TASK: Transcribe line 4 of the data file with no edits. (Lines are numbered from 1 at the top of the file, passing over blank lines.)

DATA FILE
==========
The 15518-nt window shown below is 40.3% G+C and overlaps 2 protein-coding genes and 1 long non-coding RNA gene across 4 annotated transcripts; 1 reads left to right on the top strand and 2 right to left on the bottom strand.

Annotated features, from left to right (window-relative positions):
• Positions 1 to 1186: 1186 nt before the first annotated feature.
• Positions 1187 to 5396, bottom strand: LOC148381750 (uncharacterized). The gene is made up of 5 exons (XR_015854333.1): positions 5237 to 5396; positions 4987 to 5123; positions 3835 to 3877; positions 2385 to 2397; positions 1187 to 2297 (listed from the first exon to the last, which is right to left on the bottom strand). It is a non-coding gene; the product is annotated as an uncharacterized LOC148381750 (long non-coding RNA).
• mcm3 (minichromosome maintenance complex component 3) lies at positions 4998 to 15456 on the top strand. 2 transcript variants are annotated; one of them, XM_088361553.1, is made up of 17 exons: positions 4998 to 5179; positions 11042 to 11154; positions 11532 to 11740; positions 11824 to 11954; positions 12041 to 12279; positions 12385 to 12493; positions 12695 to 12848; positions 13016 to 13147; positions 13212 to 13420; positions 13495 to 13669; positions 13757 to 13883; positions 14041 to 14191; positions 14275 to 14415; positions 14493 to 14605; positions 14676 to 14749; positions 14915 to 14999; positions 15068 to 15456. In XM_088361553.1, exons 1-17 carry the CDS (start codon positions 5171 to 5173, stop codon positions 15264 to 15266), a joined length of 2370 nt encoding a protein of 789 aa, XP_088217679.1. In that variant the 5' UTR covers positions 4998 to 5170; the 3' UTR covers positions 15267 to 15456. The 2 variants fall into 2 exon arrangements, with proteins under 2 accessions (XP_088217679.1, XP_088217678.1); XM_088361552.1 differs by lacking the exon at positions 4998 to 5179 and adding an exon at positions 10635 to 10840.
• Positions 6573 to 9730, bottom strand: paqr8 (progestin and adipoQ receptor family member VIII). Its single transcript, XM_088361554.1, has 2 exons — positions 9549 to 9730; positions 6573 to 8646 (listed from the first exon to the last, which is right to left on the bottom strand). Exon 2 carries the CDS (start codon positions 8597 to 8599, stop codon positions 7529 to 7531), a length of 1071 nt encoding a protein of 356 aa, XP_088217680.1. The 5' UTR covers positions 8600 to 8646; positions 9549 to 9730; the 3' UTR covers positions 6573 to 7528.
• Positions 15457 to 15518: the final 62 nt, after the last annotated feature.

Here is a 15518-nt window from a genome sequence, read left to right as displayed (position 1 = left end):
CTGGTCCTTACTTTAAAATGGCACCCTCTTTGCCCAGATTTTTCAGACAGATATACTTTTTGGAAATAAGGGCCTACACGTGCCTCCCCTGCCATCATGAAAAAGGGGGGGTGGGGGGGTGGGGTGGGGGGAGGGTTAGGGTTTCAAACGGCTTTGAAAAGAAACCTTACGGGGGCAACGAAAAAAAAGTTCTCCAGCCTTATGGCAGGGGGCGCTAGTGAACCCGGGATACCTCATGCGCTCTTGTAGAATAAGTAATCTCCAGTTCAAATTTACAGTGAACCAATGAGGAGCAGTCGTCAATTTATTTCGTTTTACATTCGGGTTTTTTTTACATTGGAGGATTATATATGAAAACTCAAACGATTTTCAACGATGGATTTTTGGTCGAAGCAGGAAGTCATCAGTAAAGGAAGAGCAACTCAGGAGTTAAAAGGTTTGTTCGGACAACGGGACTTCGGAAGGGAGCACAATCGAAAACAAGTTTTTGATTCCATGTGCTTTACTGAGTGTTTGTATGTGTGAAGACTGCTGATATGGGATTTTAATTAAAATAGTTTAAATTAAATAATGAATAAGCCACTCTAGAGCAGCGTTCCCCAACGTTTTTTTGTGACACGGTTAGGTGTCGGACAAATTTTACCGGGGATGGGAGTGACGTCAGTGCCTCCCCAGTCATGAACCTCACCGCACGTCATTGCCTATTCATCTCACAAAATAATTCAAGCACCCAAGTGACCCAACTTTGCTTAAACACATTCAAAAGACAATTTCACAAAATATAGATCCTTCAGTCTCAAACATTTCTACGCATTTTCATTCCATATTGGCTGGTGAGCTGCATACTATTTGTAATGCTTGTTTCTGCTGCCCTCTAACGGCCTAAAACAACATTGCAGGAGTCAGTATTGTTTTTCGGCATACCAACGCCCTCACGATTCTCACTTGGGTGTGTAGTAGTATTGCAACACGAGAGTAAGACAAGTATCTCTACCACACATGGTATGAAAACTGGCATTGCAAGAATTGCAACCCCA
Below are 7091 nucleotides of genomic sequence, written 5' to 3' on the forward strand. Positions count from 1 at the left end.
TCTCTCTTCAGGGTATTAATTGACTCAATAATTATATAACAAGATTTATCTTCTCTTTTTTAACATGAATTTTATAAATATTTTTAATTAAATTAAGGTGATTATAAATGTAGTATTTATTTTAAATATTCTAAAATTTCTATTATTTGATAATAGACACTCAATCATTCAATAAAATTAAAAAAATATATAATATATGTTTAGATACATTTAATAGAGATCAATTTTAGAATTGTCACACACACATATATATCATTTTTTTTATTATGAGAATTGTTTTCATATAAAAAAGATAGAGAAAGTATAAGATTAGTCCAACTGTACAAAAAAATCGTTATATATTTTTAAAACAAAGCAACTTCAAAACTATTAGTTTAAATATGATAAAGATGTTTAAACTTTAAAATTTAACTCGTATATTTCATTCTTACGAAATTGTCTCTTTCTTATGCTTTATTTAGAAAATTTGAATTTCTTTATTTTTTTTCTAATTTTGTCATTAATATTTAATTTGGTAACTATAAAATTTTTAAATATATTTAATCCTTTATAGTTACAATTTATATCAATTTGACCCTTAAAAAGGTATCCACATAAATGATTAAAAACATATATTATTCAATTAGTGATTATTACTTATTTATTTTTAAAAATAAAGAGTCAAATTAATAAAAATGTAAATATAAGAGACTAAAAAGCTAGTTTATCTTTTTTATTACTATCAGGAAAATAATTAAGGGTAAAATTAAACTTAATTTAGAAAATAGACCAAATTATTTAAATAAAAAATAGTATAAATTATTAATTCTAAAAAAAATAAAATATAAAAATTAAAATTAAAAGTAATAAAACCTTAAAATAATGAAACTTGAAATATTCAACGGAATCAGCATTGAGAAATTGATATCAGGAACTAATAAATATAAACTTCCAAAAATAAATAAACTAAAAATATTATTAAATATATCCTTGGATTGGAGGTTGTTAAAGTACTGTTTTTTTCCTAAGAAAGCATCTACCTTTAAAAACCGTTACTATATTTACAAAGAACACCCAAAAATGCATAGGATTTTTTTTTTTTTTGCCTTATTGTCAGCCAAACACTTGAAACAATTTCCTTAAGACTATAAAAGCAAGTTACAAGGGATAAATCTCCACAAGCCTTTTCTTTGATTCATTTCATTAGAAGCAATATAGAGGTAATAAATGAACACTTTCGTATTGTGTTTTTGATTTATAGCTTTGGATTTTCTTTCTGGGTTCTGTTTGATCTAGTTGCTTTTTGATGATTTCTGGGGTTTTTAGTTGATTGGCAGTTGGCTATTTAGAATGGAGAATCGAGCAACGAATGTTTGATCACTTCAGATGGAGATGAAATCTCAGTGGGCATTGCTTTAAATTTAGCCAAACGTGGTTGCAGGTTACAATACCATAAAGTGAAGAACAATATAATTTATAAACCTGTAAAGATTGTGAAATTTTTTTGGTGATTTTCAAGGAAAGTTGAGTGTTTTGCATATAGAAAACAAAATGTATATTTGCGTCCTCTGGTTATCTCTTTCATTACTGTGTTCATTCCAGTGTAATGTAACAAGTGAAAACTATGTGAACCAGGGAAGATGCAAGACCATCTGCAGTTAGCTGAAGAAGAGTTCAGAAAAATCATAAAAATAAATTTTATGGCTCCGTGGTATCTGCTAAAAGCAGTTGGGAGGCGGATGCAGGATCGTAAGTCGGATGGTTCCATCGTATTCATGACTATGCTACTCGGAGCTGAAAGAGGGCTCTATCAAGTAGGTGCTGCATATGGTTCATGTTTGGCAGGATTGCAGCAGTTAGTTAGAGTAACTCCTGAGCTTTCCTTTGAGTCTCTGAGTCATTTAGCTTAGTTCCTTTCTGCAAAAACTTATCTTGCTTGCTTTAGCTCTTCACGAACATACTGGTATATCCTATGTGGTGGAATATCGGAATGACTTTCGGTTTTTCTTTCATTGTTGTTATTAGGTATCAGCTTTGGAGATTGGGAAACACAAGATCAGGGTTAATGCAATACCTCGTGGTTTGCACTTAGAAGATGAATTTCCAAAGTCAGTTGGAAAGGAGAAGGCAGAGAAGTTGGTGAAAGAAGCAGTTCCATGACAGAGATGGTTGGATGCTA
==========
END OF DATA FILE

• Positions 1187 to 5396, bottom strand: LOC148381750 (uncharacterized). The gene is made up of 5 exons (XR_015854333.1): positions 5237 to 5396; positions 4987 to 5123; positions 3835 to 3877; positions 2385 to 2397; positions 1187 to 2297 (listed from the first exon to the last, which is right to left on the bottom strand). It is a non-coding gene; the product is annotated as an uncharacterized LOC148381750 (long non-coding RNA).